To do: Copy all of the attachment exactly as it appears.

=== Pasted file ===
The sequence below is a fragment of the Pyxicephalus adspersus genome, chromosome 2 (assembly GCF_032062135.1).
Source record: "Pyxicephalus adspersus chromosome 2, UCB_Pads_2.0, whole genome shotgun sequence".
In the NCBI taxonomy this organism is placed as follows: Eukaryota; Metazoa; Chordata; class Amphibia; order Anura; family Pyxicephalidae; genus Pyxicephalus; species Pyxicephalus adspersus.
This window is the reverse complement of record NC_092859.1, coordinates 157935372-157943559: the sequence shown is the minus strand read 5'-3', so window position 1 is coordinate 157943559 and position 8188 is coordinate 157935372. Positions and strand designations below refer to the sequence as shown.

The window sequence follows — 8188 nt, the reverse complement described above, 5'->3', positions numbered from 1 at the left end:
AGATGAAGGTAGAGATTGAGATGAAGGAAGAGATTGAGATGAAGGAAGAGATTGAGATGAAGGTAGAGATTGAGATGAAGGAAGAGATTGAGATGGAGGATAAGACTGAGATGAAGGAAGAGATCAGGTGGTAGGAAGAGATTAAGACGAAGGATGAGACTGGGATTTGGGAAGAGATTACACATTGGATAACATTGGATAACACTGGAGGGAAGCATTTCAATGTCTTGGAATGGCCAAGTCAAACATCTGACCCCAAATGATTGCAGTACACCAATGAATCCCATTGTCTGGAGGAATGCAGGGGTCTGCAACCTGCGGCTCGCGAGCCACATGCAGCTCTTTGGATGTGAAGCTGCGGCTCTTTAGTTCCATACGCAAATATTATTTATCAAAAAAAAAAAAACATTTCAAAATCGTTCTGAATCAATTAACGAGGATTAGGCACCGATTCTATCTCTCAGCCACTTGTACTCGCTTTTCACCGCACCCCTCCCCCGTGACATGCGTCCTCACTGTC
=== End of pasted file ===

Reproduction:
The sequence below is a fragment of the Pyxicephalus adspersus genome, chromosome 2 (assembly GCF_032062135.1).
Source record: "Pyxicephalus adspersus chromosome 2, UCB_Pads_2.0, whole genome shotgun sequence".
In the NCBI taxonomy this organism is placed as follows: Eukaryota; Metazoa; Chordata; class Amphibia; order Anura; family Pyxicephalidae; genus Pyxicephalus; species Pyxicephalus adspersus.
This window is the reverse complement of record NC_092859.1, coordinates 157935372-157943559: the sequence shown is the minus strand read 5'-3', so window position 1 is coordinate 157943559 and position 8188 is coordinate 157935372. Positions and strand designations below refer to the sequence as shown.

The window sequence follows — 8188 nt, the reverse complement described above, 5'->3', positions numbered from 1 at the left end:
AGATGAAGGTAGAGATTGAGATGAAGGAAGAGATTGAGATGAAGGAAGAGATTGAGATGAAGGTAGAGATTGAGATGAAGGAAGAGATTGAGATGGAGGATAAGACTGAGATGAAGGAAGAGATCAGGTGGTAGGAAGAGATTAAGACGAAGGATGAGACTGGGATTTGGGAAGAGATTACACATTGGATAACATTGGATAACACTGGAGGGAAGCATTTCAATGTCTTGGAATGGCCAAGTCAAACATCTGACCCCAAATGATTGCAGTACACCAATGAATCCCATTGTCTGGAGGAATGCAGGGGTCTGCAACCTGCGGCTCGCGAGCCACATGCAGCTCTTTGGATGTGAAGCTGCGGCTCTTTAGTTCCATACGCAAATATTATTTATCAAAAAAAAAAAAACATTTCAAAATCGTTCTGAATCAATTAACGAGGATTAGGCACCGATTCTATCTCTCAGCCACTTGTACTCGCTTTTCACCGCACCCCTCCCCCGTGACATGCGTCCTCACTGTC